We accordingly rule that under this construction the transfer of title from Subob to the Authority, although not voluntary but rather in the valid exercise of the power of eminent domain, established the requisite privity of estate between Subob and the Authority and that Save-Mor became a tenant at sufferance of the Authority. We note in passing the dictum in Emmes v. Feeley, 132 Mass. 346 , 348, where it was said, "If the conveyance [by the defendant's former landlord] to the city had been of the whole land [following an order of taking by the city of Boston of two thirds of the land], the defendant after the conveyance would be liable for rent to the city under the Gen. Sts. c. 90, Section 25, as tenant at sufferance. Bunton v. Richardson, 10 Allen 260 ."
It appears, however, that even though a tenancy at sufferance has come into existence, this court as a condition precedent to recovery under G. L. (Ter. Ed.) c. 186, Section 3, or its antecedents, has consistently required that notice in some form be given to the tenant at sufferance that the interest of his landlord has been transferred. Dixon v. Smith, 181 Mass. 218 , 220-221, and cases cited. Swift v. Boyd, 202 Mass. 26 , 28. Gavin v. Durden Coleman Lumber Co. 229 Mass. 576 , 578-579. See Bunton v. Richardson, 10 Allen 260 , and Merrill v. Bullock, 105 Mass. 486 , 491-492. This requirement of notice to, or of awareness on the part of, the tenant of the change in ownership, is here met by the
finding of the identity of ownership and management of Subob and Save-Mor. We accordingly conclude that Save-Mor became a tenant at sufferance of the Authority and was liable for the fair rental value of the premises occupied or detained by it.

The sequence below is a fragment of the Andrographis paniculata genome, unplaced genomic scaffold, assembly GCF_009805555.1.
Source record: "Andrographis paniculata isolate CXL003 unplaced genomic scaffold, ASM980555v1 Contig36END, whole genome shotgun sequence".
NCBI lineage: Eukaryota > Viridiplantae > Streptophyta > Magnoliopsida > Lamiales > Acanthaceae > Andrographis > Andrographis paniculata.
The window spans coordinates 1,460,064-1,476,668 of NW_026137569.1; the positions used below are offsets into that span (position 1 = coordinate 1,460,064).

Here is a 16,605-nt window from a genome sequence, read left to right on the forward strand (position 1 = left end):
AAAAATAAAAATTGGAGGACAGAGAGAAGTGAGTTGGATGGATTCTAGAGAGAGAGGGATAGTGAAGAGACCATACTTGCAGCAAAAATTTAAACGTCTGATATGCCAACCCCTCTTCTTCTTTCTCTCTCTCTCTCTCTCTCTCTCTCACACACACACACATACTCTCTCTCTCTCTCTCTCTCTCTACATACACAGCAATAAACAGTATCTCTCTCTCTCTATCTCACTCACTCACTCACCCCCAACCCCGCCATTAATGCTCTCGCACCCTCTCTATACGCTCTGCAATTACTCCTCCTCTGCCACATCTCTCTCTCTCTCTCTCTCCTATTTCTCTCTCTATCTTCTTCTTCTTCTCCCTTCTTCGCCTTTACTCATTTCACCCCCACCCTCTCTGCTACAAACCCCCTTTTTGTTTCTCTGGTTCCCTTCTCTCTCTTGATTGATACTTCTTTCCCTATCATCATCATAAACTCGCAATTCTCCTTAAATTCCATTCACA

The second question raised by Save-Mor's exceptions is whether it is liable for the fair rental value of the area on the second floor as well as of the area on the first floor. The basis of liability for use and occupation consists in the control over the premises which effectively deprives the new owner of the use of the property. Horton v. Cooley, 135 Mass. 589 , 590. It was here found that Save-Mor by its control of the ramp in fact controlled the use of the second floor. In our opinion the judge warrantably concluded from the auditor's report that Save-Mor's permission to Smith to use the area of the second floor which had been demised to it, and which Smith had no right to use, was an exercise of dominion over its use and constituted a detaining of the area by Save-Mor within the meaning of the statute.
We consider finally the question raised by the Authority's exception to the denial of its request for a ruling that uncertainty of occupation is not a legitimate factor in determining fair rental value. There was no error. The liability of a tenant at sufferance is not to be determined arbitrarily by the rent fixed in a lease with the former owner, but rather is the sum which the trier of fact finds the use and occupation were reasonably worth. See Emmes v. Feeley, 132 Mass. 346 , 349. The prospect of a going concern being required to vacate on short notice is one of several factors which properly could be considered by the judge as tending to diminish the rental provided in the lease to the value found in the alternative by the auditor. See Kittredge v. Peaslee, 3 Allen 235 , 236.
[Note 1] We disregard as being without merit Save-Mor's bald unsupported allegations that the taking was invalid.